Artistic exploration for Sellafield’s future
News 12th March 2020
Three sculptures, developed as part of research exploring potential post-decommissioning end states for the Sellafield nuclear site, are being exhibited in Cumbria this month.
In the coming 120 years, how can humans decide to dismantle, remember and repair the lands called Sellafield? This is the question posed by x=2140, the exhibition by Cumbria-based artist Wallace Heim which launched recently at Florence Arts Centre, Egremont.
The exhibition was developed following a series of workshops, held in Whitehaven, for The Beam’s Sellafield Site Futures project. These workshops explored what the Sellafield nuclear site could be, mean or do once decommissioning and environmental remediation has finished in 120 years’ time.
The interdisciplinary project aims to stimulate debate about the societal, technological, ecological and aesthetic possibilities for such places in the future. As part of provoking this debate, anthropologist Petra Tjitske Kalshoven decided to work with an artist: “One major question that came up at the workshops was: How do you take action in a state of uncertainty? I’d like to think that this exhibition is a form of taking action, a moment where we are allowed to view things differently.”
Over the 120 year timescale there will be five human generations who must each make decisions affecting the future whilst operating within uncertain ecological, political, technological and economic conditions.
Wallace Heim, whose work spans sculpture, theatre design and philosophy, developed three sculptures in response to this. She explains: “I came away from the workshops thinking that all the usual procedures for decision-making will be inadequate for the importance of the decisions and actions needed over this timescale.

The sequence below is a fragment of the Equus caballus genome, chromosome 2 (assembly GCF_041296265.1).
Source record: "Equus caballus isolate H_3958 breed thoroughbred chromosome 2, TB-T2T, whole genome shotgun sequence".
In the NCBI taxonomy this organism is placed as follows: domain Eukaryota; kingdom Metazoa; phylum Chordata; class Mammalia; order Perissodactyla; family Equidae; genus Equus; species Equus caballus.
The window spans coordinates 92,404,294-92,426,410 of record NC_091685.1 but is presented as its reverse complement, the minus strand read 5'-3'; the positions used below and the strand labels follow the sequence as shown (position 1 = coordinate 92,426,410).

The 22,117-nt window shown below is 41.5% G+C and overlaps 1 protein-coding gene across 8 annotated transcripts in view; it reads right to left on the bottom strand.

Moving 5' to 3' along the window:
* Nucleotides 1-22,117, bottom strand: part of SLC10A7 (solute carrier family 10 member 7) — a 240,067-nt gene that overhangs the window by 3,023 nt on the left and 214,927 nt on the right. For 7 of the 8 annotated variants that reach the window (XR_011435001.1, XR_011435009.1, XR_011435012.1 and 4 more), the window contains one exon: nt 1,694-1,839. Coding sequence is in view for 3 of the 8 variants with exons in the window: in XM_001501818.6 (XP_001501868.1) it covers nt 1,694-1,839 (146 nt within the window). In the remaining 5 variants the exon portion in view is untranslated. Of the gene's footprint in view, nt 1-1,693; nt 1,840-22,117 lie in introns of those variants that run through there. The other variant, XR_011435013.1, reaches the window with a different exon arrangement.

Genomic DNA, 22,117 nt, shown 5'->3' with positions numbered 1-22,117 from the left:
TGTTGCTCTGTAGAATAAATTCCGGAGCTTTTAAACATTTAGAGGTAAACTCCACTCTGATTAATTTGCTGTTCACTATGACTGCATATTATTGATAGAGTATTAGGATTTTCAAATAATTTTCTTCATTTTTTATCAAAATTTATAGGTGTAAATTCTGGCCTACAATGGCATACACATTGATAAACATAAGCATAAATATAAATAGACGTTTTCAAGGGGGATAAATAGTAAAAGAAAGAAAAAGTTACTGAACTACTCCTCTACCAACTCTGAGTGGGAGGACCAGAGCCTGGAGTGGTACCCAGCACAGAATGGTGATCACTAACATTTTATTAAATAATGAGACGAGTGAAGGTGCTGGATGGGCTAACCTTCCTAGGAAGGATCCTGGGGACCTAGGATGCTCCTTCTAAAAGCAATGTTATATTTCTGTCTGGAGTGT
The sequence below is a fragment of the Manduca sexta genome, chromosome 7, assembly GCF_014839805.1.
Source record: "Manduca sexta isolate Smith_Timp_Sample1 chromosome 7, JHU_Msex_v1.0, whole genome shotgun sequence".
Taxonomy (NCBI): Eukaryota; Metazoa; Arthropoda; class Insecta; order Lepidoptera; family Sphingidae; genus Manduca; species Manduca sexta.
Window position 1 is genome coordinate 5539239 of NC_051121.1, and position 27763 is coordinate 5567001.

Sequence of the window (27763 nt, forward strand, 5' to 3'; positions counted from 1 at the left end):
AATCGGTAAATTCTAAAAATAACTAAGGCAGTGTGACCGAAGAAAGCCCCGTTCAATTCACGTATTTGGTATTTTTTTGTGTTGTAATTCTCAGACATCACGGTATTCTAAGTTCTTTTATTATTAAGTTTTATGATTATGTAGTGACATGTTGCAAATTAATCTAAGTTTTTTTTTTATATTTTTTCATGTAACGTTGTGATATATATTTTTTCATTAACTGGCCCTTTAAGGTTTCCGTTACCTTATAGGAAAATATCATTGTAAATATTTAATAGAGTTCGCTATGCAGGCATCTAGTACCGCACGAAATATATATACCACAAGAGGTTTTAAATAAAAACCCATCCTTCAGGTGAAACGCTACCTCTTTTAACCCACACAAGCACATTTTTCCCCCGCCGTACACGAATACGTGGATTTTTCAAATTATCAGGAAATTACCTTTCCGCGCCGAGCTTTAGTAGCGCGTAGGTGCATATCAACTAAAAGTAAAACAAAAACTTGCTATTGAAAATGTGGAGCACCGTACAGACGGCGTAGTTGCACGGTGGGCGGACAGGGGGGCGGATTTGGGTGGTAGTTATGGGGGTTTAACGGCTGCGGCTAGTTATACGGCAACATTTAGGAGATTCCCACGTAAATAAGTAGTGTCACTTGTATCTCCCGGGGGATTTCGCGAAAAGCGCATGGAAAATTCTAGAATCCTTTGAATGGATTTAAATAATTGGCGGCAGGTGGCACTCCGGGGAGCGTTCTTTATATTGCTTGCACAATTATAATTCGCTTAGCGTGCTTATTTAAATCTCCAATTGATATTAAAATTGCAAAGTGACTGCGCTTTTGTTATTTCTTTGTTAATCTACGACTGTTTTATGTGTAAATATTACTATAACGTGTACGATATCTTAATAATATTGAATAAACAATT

“The three sculptures are devices or ‘fonts’, objects that prompt solitary reflection and communal gathering, sources for thinking about a decision outside the everyday with its usual, demanding procedures.
“They are full with representations of different kinds of knowledge – the scientific, the technical, the cultural and the kinds of knowledge that are outwith the human. I intended them to prompt questions of what kinds of knowledge need to be saved, or lost, buried or protected in addressing the legacies of contamination. How do we make sure that what happens is not concealed?
“For me, the core of these pieces is the more philosophical questions of how to care for the lands, the soils, waters, elements, airs and living beings as they shift and migrate and settle over these coming generations of transformation and uncertainty.”
Wallace worked with University of Manchester PhD researchers to include elements of their research in her sculptures, including sediment used to investigate treatment techniques for the removal of radioactive contaminates from the Sellafield subsurface, and images of cement under a scanning electron microscope that are part of an investigation into the impact of biological reactions on low level radioactive wastes.
Reflecting on the exhibition, Petra said: “In the research that I have been doing on nuclear decommissioning in West Cumbria, I have been fascinated by the different materials that play a role in environmental remediation: radionuclides, of course, but also materials that are impacted upon by radioactivity, such as concrete.
“One of the intriguing bits about the exhibit is a close engagement with materials and surfaces (including soil, lead, moss, cement, wood, plastic, shells, clay), how these have been inscribed by Wallace (showing river beds, animals tracks, nuclear trajectories) and what role they might play in the story of this specific place as it evolves over time, into an unknown future. It really provokes the imagination!”